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Does Your Sleeping Pill Make You Gain Weight? Yes, It Can.

Does Your Sleeping Pill Make You Gain Weight? Yes, It Can.

“The sleeping pill Ambien seems to unlock a primitive desire to eat in some patients, according to emerging medical case studies that describe how the drug’s users sometimes sleepwalk into their kitchens, claw through their refrigerators like animals and consume calories ranging into the thousands.” Dr. Mark Mahowald, Minnesota Regional Sleep Disorders Center in Minneapolis

Although this is somewhat old news, it is important to be reminded of this side effect of ambien. The findings that a sleep-related eating disorder is one of the unusual side effects showing up with the widespread use of Ambien was substantiated by researchers at the Mayo Clinic in Rochester, Minn., who have made similar findings.

Stephanie Saul, author of an article titled “Study Links Ambien Use to Unconscious Food Forays, noted observed that the study of ambien was first examined in 2006. Yet, millions continue to take ambien and other sleeping drugs, even when natural solutions are available. Spurred in part by consumer advertising, more than 26 million prescriptions for Ambien were dispensed in this country in just one year.

Stephanie Saul noted that’s “most of the people who use Ambien say the drug puts them to sleep, and they wake up without incident. But several providers and a number of patients say that sleep-eating is one of a variety of unusual reactions to the drug. The reactions range from fairly benign sleepwalking episodes to hallucinations, violent outbursts and, most troubling of all, driving while asleep. This subject was explored in an article in The New York Times.

The Food and Drug Administration responded to a Times reporter’s query that it would “monitor” the drug’s safety record. Nothing has changed since 2006.

Dr. Carlos H. Schenck, a sleep disorders expert in Minneapolis and the lead researcher on the 2006 study, estimates that thousands of Ambien users in the United States experience sleep-related eating disorders while taking the drug.

Over the years, we have treated clients in our hormone and weight loss programs who take sleeping pills and/or anti-depressants. It has been our experience that multiple side effects can occur including weight gain and sugar and carbohydrate (bad carbs) cravings. Sadly, many of their concerns can be safely addressed with natural proteins like 5HTP, Kavinace, Magnesium, and even Epsom Salt baths. Many sleep issues are hormonal related.

The millions spent by the big Pharma companies would make their anti-depressant drugs and their “sleeping” drugs sound like the magic answer to everyone’s sleep and life issues. The ads do list – in a rapid fire voice – all of the dangers, including suicide, anxiety, etc. However, they do this while showing pleasant, peaceful people in a euphoric state.

The drug’s growth into a product worth $2.2 billion in annual sales in the United States has been fueled partly by consumer advertising. Sanofi-Aventis spent $130 million to advertise the product in 2005, more than double the $61 million it spent in 2004, according to figures released by TNS Media Intelligence. It continues to grow in sales and advertising.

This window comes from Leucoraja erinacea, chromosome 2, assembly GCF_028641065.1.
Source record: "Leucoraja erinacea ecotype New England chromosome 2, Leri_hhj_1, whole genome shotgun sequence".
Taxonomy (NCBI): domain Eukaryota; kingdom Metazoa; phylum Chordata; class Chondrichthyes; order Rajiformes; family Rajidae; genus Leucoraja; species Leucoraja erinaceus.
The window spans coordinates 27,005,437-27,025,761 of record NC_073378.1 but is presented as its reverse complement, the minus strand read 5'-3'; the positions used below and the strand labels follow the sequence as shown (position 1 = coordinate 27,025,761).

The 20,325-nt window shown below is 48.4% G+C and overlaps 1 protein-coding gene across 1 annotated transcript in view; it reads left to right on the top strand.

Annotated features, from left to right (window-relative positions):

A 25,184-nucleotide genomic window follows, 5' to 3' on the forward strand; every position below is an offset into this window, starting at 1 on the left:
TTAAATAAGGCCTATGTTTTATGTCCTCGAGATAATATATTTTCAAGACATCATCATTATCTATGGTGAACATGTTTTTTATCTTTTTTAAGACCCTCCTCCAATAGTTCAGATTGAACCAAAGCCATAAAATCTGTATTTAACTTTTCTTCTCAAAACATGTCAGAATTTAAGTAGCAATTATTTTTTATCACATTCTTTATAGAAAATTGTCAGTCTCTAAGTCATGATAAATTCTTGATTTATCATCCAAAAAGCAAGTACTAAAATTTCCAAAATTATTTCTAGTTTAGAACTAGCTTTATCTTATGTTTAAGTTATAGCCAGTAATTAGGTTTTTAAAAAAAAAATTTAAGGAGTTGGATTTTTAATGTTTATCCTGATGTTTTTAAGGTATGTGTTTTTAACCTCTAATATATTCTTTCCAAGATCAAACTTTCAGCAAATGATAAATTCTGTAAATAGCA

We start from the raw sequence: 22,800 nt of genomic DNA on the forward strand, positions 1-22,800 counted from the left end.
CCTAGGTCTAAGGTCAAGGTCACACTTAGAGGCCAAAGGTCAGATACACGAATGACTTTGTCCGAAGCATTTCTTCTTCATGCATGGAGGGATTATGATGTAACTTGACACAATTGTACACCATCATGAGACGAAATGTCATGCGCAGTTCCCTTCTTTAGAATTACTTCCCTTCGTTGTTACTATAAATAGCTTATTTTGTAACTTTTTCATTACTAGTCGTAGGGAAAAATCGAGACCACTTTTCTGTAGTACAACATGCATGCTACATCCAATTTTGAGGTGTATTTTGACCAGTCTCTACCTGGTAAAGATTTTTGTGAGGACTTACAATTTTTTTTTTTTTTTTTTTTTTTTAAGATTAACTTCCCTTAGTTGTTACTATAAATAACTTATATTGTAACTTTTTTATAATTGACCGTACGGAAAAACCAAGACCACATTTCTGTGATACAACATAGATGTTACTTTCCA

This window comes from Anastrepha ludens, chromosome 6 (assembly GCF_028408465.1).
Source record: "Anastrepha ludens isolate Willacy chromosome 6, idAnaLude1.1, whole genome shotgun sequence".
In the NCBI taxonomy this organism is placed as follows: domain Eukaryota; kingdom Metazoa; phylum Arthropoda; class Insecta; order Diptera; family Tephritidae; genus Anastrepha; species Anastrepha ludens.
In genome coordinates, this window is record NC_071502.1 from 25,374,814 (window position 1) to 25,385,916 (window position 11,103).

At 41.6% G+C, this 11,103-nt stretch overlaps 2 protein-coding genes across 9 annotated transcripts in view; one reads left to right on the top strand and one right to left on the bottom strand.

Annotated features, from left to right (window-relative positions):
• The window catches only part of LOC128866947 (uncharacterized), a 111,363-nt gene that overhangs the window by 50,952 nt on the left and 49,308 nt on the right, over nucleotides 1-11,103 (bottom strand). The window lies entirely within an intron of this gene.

Some examples of the effect of ambient on certain clients include the following:

  1. A woman in Salinas, Calif., whose case is to be included in the Minnesota study, said she would awaken to find candy bar wrappers next to her bed and Popsicle sticks on the floor near the refrigerator. She blamed her husband and sons before finally believing their claims that she was eating at night, unaware.

Worried that she would choke, “my son was so afraid at night, he’d come sit by the bed and watch me,” said the woman, Brenda Pobre, 54. Despite seeing several providers, Ms. Pobre did not link Ambien to her nocturnal eating until after she gained 100 pounds.

  1. Among sleep-eaters, the desire for food can be tremendously powerful. One woman in the Minneapolis area whom Dr. Schenck treated, Judie Evans, said she began taking Ambien while recovering from back surgery. At the time, she was in a full body cast and needed assistance to get out of bed.During this time, Ms. Evans, who is 59 and lives alone, began to notice that food was missing from her refrigerator. She accused two nursing aides who were caring for her of stealing food. It was not until her son came to spend several nights that Ms. Evans said she realized that despite the body cast, she was getting up to eat while she was asleep. “During the day, I couldn’t even make it to the bathroom by myself,” Ms. Evans said.

    The first night her son was there, he found her standing in the kitchen, body cast and all, frying bacon and eggs. The next night he found her eating a sandwich, Ms. Evans said, and sent her back to bed. Later that same night, her son arose to find her standing in the kitchen again. “I had turned the oven on,” she recalled. “I store pots and pans in the oven and I had turned it to 500 degrees.”

    Ms. Evans said her problems ended when Dr. Schenck diagnosed Ambien-induced sleep-related eating disorder.


By NBH, Education Director of NBH Lifetime Health Weight Loss Centers


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